Resting in the shadow of the Grand Wayne Convention Center, Thirsty Camel features more than a handful of beers on tap and more than a dozen imported and premium bottled beers. The restaurant's suds selection makes for a model accomplice to its food spread, which includes such shareable munchies, such as buffalo-style wings and onion petals served with an onion-petal sauce. After warming up with some appetizers, diners can tackle homemade hamburgers and 16-ounce T-bone steaks—all while nodding to the beats of a live DJ on Friday and Saturday nights.
Guests at Beamer's Sports Grill won?t miss a single minute of their favorite games with the squad of flat-screen TVs hanging on Beamer's walls. Weekly pool tournaments and live musical acts add to the laid-back atmosphere.
Patrons fuel their activities with pretzels burgers, which come topped with bacon, peanut butter, swiss, american cheese, and an over-easy egg. They can also dive into shareable platters, including beer-battered onion rings and Beamer's boneless wings.
Red River Steakhouse's chefs know more than how to cook a steak; they also know exactly which steaks to cook. They start with prime cuts of USDA choice-grade midwestern beef, charbroiling the fine red meat at 1,200 degrees and sealing in the savory juices. The steak is paired with the customer's choice of soup, salad, or another delicious side, such as herb mashed potatoes or vegetables du jour. It's topped with a pad of steakhouse butter, which slowly melts on its way to the table. The steakhouse also prepares a selection of seafood, poultry, and pasta, such as teriyaki-style Ahi tuna, as complements to their signature dishes.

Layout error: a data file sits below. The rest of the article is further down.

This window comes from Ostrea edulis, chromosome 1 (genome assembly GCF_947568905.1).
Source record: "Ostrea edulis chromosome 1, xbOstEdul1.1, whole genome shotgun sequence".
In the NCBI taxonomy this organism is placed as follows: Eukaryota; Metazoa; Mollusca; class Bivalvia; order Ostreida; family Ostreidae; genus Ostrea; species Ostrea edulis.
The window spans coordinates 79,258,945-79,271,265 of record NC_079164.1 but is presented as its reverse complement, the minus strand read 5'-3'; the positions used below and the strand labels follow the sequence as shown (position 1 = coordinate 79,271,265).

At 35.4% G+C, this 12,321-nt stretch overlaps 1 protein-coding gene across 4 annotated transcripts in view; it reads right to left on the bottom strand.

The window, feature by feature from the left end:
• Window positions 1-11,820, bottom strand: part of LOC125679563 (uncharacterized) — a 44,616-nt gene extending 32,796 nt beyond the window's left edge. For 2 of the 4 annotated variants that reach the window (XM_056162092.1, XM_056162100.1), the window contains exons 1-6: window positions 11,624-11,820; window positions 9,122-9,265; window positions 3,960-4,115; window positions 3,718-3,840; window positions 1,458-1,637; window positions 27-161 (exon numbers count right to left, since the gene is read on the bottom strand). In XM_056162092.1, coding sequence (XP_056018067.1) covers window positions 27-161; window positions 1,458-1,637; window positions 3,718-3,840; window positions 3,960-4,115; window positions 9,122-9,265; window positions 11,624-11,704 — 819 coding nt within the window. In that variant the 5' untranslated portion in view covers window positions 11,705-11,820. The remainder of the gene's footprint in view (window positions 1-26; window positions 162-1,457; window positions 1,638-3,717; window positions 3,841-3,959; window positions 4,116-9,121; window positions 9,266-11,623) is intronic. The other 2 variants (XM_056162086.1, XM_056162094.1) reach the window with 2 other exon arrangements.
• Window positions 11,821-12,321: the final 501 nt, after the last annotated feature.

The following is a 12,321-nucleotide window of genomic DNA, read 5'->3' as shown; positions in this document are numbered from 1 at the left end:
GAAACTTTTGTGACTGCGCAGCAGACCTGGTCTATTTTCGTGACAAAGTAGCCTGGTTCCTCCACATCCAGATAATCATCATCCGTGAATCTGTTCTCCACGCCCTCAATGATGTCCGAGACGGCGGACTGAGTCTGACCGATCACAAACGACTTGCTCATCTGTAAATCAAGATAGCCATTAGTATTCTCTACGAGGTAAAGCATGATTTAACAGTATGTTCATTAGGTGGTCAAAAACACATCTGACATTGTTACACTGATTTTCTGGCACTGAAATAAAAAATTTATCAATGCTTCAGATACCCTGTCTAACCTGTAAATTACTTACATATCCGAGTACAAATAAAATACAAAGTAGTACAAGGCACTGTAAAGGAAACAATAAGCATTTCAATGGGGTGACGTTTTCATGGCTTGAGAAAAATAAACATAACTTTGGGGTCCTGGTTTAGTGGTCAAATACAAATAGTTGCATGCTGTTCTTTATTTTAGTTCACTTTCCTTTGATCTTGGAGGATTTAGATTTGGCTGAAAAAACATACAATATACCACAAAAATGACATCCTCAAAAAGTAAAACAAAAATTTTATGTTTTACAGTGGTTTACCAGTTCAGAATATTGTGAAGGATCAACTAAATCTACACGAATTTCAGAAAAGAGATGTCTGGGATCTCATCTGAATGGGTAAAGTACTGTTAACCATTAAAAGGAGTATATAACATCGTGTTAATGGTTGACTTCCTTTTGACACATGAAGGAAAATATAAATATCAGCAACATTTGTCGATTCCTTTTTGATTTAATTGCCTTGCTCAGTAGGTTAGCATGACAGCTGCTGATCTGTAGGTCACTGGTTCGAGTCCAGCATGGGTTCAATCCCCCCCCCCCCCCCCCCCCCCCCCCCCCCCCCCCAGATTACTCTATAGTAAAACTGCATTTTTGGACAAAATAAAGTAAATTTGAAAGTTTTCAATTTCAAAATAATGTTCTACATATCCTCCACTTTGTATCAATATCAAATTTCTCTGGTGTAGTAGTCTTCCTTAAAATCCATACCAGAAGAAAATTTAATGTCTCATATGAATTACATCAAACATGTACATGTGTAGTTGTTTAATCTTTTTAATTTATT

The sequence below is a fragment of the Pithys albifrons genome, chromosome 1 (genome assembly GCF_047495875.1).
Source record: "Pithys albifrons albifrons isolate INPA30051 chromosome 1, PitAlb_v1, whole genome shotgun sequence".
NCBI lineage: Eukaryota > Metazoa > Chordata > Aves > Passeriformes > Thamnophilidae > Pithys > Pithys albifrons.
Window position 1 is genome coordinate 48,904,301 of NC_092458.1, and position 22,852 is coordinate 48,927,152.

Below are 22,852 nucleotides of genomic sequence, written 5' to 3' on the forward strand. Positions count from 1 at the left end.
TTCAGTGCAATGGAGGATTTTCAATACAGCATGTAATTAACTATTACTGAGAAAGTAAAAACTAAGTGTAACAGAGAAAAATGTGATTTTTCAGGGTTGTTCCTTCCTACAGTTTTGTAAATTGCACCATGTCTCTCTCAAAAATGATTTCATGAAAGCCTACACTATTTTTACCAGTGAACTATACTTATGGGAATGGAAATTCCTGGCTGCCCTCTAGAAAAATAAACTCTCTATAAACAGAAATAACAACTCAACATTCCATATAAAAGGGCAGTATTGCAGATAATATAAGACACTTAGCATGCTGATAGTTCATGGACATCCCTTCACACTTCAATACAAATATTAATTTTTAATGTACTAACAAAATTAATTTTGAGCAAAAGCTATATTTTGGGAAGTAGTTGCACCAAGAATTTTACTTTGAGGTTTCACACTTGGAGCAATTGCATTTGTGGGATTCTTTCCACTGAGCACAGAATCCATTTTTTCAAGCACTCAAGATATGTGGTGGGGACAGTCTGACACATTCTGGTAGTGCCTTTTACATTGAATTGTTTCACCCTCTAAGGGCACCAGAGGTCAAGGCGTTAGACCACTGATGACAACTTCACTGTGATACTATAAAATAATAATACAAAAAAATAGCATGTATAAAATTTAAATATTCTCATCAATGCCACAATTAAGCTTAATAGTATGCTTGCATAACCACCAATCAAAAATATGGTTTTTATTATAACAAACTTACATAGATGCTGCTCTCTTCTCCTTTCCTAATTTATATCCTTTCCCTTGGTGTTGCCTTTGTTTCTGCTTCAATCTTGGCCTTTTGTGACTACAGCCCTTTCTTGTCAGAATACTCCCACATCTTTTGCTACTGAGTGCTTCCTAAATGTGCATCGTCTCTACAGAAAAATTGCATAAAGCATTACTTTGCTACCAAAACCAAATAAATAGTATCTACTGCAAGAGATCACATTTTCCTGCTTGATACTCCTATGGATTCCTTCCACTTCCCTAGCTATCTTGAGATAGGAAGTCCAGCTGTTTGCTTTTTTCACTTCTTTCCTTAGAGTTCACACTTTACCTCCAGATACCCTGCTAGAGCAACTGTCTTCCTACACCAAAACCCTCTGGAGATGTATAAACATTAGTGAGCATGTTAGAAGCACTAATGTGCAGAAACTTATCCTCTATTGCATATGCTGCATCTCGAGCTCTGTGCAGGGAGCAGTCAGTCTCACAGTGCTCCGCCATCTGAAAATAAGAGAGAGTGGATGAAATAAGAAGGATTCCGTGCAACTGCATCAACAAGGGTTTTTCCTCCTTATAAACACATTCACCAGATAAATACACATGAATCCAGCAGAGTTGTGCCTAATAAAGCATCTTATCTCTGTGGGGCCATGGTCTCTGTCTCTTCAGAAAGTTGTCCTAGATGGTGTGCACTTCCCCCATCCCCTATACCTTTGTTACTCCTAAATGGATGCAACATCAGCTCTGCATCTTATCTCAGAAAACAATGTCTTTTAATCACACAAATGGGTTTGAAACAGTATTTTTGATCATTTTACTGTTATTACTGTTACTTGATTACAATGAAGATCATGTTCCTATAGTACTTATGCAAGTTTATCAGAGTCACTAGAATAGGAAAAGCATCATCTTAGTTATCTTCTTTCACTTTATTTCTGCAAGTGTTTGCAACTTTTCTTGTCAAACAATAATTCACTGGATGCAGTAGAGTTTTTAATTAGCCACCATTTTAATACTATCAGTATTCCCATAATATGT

At Tilted Kilt, waitresses clad in eponymous garments serve classic pub appetizers and entrees while televisions broadcast sports. The menu includes bar mainstays such as fish and chips, burgers, and chicken tenders, alongside twists such as Irish nachos, which drench potato chips in cheese, ground beef, and tomatoes. Meanwhile, a variety of beers on tap include selections such as Stella Artois, Hoegaarden, and Coors Light.
American Style Ballroom's founder Patric Didier has light tripped his way to a couple of Indiana Classic wins, a few gigs dancing for the Brian Setzer Orchestra, and several commercial appearances. When he's not coaching professional competitive dancers, Patric teaches budding dancers of all skill levels how to gracefully hit the floor. Along with co-owner Jeanne Cross—a veteran instructor with more than 30 years of experience—the light-footed duo and its team lead private and group lessons at the studio's two locations. Students of any skill level pound the boards in styles ranging from raucous swing to elegant Viennese waltz to the slightly less elegant Viennese waltz on stilts. American Style Ballroom also hosts practice dance parties to give guests a chance to air out their new moves.